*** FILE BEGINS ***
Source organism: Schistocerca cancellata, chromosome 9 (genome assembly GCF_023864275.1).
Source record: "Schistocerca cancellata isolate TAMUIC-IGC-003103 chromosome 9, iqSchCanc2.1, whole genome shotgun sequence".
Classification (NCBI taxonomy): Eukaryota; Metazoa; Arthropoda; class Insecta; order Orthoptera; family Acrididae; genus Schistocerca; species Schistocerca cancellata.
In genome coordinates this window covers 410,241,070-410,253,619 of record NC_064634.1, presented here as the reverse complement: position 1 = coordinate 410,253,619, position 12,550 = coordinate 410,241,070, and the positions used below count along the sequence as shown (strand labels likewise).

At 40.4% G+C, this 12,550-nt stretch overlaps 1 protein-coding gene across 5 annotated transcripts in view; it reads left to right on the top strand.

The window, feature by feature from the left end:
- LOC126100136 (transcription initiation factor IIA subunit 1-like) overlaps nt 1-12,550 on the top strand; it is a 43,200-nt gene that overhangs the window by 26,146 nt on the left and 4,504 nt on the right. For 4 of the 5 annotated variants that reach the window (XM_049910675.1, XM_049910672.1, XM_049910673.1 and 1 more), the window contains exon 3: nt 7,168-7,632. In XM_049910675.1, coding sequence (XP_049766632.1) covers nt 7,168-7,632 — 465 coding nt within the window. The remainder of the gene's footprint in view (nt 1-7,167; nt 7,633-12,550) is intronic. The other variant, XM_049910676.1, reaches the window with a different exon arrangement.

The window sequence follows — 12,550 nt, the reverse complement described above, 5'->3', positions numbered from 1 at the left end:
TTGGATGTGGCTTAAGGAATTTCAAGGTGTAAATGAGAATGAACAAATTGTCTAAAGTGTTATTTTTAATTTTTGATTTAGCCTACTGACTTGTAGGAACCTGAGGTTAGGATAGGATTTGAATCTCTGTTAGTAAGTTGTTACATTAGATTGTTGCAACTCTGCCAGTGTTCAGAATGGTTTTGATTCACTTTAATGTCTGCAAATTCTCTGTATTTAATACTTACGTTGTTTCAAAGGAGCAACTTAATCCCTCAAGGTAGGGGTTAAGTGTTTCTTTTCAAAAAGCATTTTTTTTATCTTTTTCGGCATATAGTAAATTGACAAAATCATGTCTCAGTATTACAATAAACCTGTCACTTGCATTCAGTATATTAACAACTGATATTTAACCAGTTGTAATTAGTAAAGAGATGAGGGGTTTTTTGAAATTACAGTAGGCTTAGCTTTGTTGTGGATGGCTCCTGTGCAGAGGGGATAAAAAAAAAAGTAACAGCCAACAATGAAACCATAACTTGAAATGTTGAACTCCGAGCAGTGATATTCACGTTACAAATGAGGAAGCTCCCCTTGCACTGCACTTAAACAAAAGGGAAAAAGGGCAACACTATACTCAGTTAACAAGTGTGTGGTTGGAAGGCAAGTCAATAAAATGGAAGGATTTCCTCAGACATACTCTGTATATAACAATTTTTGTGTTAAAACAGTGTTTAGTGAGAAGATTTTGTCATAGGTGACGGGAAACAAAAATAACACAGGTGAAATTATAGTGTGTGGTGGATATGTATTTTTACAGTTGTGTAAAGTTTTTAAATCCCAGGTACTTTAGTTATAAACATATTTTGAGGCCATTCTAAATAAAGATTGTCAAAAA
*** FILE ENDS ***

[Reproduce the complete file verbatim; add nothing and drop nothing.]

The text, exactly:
Source organism: Schistocerca cancellata, chromosome 9 (genome assembly GCF_023864275.1).
Source record: "Schistocerca cancellata isolate TAMUIC-IGC-003103 chromosome 9, iqSchCanc2.1, whole genome shotgun sequence".
Classification (NCBI taxonomy): Eukaryota; Metazoa; Arthropoda; class Insecta; order Orthoptera; family Acrididae; genus Schistocerca; species Schistocerca cancellata.
In genome coordinates this window covers 410,241,070-410,253,619 of record NC_064634.1, presented here as the reverse complement: position 1 = coordinate 410,253,619, position 12,550 = coordinate 410,241,070, and the positions used below count along the sequence as shown (strand labels likewise).

At 40.4% G+C, this 12,550-nt stretch overlaps 1 protein-coding gene across 5 annotated transcripts in view; it reads left to right on the top strand.

The window, feature by feature from the left end:
- LOC126100136 (transcription initiation factor IIA subunit 1-like) overlaps nt 1-12,550 on the top strand; it is a 43,200-nt gene that overhangs the window by 26,146 nt on the left and 4,504 nt on the right. For 4 of the 5 annotated variants that reach the window (XM_049910675.1, XM_049910672.1, XM_049910673.1 and 1 more), the window contains exon 3: nt 7,168-7,632. In XM_049910675.1, coding sequence (XP_049766632.1) covers nt 7,168-7,632 — 465 coding nt within the window. The remainder of the gene's footprint in view (nt 1-7,167; nt 7,633-12,550) is intronic. The other variant, XM_049910676.1, reaches the window with a different exon arrangement.

The window sequence follows — 12,550 nt, the reverse complement described above, 5'->3', positions numbered from 1 at the left end:
TTGGATGTGGCTTAAGGAATTTCAAGGTGTAAATGAGAATGAACAAATTGTCTAAAGTGTTATTTTTAATTTTTGATTTAGCCTACTGACTTGTAGGAACCTGAGGTTAGGATAGGATTTGAATCTCTGTTAGTAAGTTGTTACATTAGATTGTTGCAACTCTGCCAGTGTTCAGAATGGTTTTGATTCACTTTAATGTCTGCAAATTCTCTGTATTTAATACTTACGTTGTTTCAAAGGAGCAACTTAATCCCTCAAGGTAGGGGTTAAGTGTTTCTTTTCAAAAAGCATTTTTTTTATCTTTTTCGGCATATAGTAAATTGACAAAATCATGTCTCAGTATTACAATAAACCTGTCACTTGCATTCAGTATATTAACAACTGATATTTAACCAGTTGTAATTAGTAAAGAGATGAGGGGTTTTTTGAAATTACAGTAGGCTTAGCTTTGTTGTGGATGGCTCCTGTGCAGAGGGGATAAAAAAAAAAGTAACAGCCAACAATGAAACCATAACTTGAAATGTTGAACTCCGAGCAGTGATATTCACGTTACAAATGAGGAAGCTCCCCTTGCACTGCACTTAAACAAAAGGGAAAAAGGGCAACACTATACTCAGTTAACAAGTGTGTGGTTGGAAGGCAAGTCAATAAAATGGAAGGATTTCCTCAGACATACTCTGTATATAACAATTTTTGTGTTAAAACAGTGTTTAGTGAGAAGATTTTGTCATAGGTGACGGGAAACAAAAATAACACAGGTGAAATTATAGTGTGTGGTGGATATGTATTTTTACAGTTGTGTAAAGTTTTTAAATCCCAGGTACTTTAGTTATAAACATATTTTGAGGCCATTCTAAATAAAGATTGTCAAAAA